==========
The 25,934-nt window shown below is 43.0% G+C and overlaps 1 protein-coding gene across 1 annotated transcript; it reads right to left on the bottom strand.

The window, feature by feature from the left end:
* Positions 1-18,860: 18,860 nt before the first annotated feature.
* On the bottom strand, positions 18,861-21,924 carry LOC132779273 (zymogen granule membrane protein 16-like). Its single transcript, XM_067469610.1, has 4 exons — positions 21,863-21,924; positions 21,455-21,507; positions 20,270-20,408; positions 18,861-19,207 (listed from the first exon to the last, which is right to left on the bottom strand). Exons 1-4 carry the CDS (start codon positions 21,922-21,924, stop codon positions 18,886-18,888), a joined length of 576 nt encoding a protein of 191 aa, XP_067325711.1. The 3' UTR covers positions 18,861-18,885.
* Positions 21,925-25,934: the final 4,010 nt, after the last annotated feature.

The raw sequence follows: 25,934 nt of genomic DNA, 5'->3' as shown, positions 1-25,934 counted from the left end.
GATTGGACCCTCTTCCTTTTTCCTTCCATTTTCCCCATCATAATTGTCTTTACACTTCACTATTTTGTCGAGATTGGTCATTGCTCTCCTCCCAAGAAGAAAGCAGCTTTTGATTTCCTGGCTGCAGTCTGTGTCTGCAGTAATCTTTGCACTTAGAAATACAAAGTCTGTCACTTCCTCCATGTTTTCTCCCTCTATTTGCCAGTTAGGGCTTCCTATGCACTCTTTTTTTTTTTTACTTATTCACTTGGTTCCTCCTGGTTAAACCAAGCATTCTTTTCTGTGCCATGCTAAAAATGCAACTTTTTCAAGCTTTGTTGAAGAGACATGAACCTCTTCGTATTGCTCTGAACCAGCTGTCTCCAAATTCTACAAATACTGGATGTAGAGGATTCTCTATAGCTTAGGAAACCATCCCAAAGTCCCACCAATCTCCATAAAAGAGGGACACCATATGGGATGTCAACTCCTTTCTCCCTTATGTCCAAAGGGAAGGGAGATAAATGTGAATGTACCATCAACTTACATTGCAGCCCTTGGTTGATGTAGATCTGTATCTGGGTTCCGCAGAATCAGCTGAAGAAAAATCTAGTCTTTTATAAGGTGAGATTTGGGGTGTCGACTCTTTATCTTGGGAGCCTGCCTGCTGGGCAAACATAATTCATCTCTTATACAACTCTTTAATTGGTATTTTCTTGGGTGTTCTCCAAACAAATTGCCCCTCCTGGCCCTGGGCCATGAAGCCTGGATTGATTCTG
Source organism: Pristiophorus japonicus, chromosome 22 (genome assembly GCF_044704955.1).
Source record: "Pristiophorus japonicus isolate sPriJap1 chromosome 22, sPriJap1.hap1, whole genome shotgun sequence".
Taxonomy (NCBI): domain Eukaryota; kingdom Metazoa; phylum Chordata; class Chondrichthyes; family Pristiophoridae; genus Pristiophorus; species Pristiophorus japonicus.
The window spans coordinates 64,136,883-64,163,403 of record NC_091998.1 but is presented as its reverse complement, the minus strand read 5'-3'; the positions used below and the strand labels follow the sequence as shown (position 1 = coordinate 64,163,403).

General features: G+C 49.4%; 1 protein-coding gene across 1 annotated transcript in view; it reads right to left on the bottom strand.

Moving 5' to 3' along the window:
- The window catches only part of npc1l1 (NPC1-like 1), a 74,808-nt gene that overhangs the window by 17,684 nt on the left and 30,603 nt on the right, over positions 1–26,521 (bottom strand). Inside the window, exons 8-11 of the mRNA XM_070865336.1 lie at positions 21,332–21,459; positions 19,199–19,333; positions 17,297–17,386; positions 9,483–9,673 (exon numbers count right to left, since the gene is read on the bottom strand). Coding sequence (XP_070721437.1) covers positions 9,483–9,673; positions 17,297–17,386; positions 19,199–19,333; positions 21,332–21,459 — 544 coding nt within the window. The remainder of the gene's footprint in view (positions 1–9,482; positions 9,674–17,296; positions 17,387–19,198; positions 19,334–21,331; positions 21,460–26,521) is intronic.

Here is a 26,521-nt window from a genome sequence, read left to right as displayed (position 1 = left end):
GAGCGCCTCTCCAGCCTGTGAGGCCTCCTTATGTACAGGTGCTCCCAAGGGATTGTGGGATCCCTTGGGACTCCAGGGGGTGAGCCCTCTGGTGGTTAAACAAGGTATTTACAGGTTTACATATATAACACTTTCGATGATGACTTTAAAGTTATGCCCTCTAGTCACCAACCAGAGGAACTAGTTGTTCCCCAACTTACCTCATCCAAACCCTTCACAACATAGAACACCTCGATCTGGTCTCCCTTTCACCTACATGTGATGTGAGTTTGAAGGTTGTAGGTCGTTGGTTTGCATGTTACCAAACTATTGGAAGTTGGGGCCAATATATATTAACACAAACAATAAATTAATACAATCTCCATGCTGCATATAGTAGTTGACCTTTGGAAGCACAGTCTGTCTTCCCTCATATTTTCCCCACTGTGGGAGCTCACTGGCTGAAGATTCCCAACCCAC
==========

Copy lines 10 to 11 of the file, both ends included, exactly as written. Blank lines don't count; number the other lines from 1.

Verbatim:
Taxonomy (NCBI): domain Eukaryota; kingdom Metazoa; phylum Chordata; class Chondrichthyes; family Pristiophoridae; genus Pristiophorus; species Pristiophorus japonicus.
The window spans coordinates 64,136,883-64,163,403 of record NC_091998.1 but is presented as its reverse complement, the minus strand read 5'-3'; the positions used below and the strand labels follow the sequence as shown (position 1 = coordinate 64,163,403).